Mix the rice flour and cold water together together to make a slurry - the recipe says the consistency of double cream.  I just made it thick enough that it lightly coated the samphire.

I used a small heavy-bottomed stainless steel pan to cook these in rather than getting my deep fryer out for such a small quantity of food.  I put about 1cm of vegetable oil in the pan and heated until a blob of batter dropped in fizzed and cooked quickly but didn't burn.

Put a few pieces of samphire into the batter, then lift each one out and place carefully in the hot oil.  Tongs make this task easy. I found they worked best when each strand was put in separately - it cooked quicker, looked nicer and made a more crunchy cooked product.  Take the samphire out of the oil when the batter begins to go golden.  Place on kitchen paper to drain.  Repeat until all the samphire is cooked.  I recommend wearing a long sleeved garment to protect your arms as the oil will spit when you put the wet samphire in.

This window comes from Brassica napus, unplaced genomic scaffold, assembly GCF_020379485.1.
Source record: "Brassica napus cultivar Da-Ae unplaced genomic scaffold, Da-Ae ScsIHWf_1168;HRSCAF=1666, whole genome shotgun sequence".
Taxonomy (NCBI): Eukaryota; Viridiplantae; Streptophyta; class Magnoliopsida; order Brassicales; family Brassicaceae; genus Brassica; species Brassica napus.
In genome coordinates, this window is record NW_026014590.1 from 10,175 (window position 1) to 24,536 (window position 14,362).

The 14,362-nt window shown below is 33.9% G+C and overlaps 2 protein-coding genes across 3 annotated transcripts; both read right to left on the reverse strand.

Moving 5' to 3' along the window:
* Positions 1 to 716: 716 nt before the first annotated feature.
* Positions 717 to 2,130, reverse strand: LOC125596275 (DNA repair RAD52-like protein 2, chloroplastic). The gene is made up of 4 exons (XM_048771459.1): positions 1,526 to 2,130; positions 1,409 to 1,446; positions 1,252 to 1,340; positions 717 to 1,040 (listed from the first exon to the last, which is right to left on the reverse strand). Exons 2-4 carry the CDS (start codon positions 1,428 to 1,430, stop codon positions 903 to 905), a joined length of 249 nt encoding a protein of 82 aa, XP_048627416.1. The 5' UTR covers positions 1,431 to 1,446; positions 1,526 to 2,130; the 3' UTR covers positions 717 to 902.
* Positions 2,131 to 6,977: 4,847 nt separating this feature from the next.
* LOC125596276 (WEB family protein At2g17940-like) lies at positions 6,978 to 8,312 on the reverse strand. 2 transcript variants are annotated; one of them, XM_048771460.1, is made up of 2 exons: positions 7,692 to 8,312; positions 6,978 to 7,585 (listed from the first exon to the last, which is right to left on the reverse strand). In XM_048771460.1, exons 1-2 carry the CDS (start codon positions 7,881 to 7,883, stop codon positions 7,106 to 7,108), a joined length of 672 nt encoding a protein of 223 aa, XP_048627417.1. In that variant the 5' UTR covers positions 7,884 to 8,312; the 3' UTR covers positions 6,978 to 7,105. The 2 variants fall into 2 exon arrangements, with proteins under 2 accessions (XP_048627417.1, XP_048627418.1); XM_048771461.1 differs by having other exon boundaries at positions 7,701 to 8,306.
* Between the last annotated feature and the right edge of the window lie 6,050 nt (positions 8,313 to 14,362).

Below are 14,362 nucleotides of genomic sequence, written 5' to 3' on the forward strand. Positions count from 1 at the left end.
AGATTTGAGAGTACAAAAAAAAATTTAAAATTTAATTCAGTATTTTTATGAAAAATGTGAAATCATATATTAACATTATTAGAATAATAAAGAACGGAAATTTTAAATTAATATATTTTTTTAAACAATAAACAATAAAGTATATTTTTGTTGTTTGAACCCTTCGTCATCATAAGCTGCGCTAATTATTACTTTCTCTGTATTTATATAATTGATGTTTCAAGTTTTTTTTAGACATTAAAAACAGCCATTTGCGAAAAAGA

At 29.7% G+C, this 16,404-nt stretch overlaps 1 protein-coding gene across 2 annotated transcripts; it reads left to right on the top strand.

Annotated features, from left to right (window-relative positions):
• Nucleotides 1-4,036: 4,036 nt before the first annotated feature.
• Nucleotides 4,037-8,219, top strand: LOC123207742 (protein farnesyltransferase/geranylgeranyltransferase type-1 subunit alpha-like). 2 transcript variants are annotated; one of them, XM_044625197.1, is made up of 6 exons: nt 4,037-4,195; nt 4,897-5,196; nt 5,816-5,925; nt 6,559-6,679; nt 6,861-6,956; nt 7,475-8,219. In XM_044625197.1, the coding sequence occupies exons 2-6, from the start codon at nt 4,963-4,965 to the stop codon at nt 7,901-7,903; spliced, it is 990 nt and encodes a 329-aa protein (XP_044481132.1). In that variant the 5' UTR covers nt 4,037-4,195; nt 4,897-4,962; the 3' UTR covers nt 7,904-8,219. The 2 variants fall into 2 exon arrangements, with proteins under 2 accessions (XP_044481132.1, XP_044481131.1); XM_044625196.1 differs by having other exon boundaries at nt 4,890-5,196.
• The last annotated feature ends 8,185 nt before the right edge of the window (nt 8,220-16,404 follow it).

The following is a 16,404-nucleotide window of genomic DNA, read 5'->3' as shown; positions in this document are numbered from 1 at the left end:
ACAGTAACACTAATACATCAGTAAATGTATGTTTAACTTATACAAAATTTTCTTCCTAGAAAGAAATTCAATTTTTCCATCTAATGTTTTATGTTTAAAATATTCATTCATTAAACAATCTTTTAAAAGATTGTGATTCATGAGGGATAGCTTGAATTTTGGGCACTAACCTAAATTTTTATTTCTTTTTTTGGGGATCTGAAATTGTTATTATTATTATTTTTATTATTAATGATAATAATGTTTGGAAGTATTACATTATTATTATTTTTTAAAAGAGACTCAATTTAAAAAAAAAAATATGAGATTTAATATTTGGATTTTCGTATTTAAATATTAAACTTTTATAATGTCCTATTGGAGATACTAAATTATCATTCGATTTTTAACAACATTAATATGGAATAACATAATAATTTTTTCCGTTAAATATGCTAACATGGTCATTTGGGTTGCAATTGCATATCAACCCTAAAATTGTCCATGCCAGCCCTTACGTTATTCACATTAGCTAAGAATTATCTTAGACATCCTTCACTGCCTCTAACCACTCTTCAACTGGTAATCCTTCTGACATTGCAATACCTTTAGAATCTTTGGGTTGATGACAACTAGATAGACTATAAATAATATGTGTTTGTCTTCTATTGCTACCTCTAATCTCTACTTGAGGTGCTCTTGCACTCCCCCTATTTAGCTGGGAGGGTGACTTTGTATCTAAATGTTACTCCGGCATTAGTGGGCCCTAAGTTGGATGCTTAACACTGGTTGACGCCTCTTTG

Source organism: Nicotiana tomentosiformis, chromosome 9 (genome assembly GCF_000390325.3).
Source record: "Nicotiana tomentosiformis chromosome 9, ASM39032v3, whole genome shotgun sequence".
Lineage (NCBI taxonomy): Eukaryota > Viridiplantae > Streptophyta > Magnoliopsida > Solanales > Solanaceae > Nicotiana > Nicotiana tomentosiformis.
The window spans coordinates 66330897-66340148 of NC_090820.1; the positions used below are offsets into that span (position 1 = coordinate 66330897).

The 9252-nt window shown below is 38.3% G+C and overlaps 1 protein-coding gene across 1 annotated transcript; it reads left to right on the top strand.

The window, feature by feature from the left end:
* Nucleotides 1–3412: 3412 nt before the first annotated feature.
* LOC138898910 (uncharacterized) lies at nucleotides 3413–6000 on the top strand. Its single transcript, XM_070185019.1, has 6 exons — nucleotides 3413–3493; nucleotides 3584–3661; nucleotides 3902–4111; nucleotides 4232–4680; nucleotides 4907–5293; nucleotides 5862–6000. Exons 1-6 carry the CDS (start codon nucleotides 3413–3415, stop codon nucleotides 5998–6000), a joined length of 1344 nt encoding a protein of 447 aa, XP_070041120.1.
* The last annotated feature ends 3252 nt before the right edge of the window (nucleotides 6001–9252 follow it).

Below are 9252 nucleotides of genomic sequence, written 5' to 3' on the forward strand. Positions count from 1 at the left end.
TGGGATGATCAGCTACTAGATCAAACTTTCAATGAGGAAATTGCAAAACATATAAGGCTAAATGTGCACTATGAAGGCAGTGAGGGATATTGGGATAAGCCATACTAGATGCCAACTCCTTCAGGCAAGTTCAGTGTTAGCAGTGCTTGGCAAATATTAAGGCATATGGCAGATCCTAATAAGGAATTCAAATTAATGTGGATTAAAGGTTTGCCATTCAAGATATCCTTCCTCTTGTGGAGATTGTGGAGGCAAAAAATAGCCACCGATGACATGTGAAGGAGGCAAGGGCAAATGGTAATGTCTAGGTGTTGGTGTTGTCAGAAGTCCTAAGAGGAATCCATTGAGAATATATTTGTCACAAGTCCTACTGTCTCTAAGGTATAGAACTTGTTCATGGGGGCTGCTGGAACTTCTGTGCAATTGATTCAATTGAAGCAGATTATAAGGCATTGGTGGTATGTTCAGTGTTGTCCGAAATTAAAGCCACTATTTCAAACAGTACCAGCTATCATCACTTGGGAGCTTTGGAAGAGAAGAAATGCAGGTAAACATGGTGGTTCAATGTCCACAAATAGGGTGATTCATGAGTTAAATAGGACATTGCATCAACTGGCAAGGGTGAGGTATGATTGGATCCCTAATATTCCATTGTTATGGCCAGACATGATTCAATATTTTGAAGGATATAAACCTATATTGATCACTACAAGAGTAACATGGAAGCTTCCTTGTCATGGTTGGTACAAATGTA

I served this with fish (salmon and haddock depending on preference) which only took 3 minutes in the microwave each from frozen, baked potato, sliced tomato and the chili sauce.

Quick and easy gf breakfast pancakes

Trying out a new flour mix that doesn't contain any tapioca or cornmeal.  Every morning we have pancakes as we find them more sustaining than any breakfast cereal, and they became our standard breakfast when we were travelling in the campervan.

This batch of flour was made with 150g urid lentil flour, 75g buckwheat flour, 75g brown rice flour.

Pancake Ingredients
100 g flour
3/4 tsp of baking powder (very fluffy pancakes, could reduce this)